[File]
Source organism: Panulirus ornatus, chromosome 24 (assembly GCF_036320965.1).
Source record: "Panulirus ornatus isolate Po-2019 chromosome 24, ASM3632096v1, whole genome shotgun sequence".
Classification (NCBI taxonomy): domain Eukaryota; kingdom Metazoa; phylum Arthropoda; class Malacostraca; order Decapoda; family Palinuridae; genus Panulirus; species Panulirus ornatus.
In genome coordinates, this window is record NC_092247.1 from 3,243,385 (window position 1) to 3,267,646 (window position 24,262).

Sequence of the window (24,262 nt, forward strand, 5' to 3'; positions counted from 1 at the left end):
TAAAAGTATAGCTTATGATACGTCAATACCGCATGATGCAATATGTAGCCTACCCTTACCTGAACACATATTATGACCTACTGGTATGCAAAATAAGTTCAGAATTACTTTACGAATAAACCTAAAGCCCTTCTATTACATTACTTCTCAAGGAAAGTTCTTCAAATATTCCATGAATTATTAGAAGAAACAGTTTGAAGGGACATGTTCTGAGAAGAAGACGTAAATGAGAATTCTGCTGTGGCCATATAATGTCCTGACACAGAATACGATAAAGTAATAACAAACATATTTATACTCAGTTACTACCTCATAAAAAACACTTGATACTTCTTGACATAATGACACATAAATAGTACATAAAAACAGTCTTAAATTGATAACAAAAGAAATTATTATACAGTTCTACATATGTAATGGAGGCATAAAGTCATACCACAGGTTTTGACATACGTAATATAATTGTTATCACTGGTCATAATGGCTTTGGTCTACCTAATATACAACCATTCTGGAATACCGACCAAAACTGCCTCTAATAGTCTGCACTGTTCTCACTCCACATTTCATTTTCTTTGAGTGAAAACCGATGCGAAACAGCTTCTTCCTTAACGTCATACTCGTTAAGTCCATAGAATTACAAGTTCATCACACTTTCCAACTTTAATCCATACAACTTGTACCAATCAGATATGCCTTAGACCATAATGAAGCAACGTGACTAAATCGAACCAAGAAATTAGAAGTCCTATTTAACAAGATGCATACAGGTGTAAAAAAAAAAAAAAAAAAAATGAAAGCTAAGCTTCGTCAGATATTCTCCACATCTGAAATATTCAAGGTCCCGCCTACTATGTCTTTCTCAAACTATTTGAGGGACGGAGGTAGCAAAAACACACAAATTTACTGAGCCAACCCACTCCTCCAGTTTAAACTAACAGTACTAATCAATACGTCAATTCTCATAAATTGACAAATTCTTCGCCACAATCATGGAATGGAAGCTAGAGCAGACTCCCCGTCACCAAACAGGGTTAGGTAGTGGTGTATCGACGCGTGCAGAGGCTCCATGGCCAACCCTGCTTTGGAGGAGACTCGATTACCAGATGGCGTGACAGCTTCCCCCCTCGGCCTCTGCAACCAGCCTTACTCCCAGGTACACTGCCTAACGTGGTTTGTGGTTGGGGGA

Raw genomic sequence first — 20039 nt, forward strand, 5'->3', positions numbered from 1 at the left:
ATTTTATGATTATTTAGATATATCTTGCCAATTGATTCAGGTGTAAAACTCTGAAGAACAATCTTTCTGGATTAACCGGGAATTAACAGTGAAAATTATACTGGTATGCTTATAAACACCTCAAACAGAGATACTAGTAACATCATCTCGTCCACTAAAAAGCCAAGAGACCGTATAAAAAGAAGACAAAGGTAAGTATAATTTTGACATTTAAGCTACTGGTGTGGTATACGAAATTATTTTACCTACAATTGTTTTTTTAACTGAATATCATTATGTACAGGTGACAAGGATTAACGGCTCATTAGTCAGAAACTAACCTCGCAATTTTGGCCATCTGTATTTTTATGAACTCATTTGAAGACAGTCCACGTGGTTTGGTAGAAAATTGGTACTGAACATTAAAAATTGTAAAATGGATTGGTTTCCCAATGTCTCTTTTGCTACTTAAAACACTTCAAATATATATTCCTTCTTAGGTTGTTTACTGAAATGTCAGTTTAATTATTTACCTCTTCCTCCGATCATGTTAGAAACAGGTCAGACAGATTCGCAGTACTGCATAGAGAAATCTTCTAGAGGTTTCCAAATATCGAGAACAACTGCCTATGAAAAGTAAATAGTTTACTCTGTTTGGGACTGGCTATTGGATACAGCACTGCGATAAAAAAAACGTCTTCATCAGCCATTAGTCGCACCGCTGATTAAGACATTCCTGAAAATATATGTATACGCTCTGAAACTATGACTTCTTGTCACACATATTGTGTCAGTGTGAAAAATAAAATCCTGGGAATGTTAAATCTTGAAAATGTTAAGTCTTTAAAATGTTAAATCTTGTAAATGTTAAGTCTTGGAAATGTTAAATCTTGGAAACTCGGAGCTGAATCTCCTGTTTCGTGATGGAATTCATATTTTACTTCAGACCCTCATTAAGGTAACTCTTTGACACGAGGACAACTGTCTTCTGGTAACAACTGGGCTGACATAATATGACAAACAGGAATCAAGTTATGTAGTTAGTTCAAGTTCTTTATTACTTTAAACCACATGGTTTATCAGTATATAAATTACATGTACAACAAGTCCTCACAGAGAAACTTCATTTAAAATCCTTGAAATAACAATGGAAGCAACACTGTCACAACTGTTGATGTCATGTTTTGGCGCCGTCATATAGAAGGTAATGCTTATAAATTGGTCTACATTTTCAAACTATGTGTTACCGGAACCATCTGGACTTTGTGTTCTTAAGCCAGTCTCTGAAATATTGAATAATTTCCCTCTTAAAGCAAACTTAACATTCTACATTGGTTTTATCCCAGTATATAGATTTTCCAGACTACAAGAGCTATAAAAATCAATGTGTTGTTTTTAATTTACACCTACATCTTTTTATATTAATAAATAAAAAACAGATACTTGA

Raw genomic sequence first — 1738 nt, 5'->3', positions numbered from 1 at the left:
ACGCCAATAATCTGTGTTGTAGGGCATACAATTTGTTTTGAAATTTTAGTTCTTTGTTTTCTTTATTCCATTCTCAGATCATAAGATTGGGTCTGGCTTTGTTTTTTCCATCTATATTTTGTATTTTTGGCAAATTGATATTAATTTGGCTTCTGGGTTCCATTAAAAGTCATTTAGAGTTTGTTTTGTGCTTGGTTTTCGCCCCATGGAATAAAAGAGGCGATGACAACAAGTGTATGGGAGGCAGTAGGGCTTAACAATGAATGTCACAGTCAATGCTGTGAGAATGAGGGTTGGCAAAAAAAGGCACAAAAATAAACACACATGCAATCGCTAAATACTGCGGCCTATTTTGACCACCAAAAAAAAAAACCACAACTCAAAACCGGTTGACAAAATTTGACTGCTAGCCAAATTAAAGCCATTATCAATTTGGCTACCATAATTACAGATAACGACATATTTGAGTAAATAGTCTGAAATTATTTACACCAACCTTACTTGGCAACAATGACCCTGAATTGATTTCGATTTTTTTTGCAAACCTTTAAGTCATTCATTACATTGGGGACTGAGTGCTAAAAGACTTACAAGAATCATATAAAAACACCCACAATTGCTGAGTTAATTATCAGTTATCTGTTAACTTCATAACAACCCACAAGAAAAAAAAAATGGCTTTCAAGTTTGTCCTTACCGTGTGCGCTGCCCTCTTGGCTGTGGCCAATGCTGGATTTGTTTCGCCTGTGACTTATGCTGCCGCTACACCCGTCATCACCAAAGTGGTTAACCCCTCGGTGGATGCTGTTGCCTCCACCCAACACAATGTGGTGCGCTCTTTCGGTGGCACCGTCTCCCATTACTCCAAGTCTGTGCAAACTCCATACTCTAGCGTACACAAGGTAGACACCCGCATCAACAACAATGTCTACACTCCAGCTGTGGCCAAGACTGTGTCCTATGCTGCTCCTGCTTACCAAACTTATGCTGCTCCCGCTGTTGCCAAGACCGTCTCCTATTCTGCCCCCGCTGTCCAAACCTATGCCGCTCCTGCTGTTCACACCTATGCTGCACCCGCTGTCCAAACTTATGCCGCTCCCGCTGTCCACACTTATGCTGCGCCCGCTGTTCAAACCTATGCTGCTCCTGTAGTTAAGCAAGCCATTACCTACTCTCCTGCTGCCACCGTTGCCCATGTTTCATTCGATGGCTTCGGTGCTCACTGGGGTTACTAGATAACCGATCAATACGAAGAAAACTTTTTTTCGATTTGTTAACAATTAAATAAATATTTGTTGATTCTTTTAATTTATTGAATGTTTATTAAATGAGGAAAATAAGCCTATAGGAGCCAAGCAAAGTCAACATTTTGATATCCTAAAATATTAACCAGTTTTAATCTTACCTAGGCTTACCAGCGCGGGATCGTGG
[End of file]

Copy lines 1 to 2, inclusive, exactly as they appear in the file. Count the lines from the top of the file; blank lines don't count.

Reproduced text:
Source organism: Panulirus ornatus, chromosome 24 (assembly GCF_036320965.1).
Source record: "Panulirus ornatus isolate Po-2019 chromosome 24, ASM3632096v1, whole genome shotgun sequence".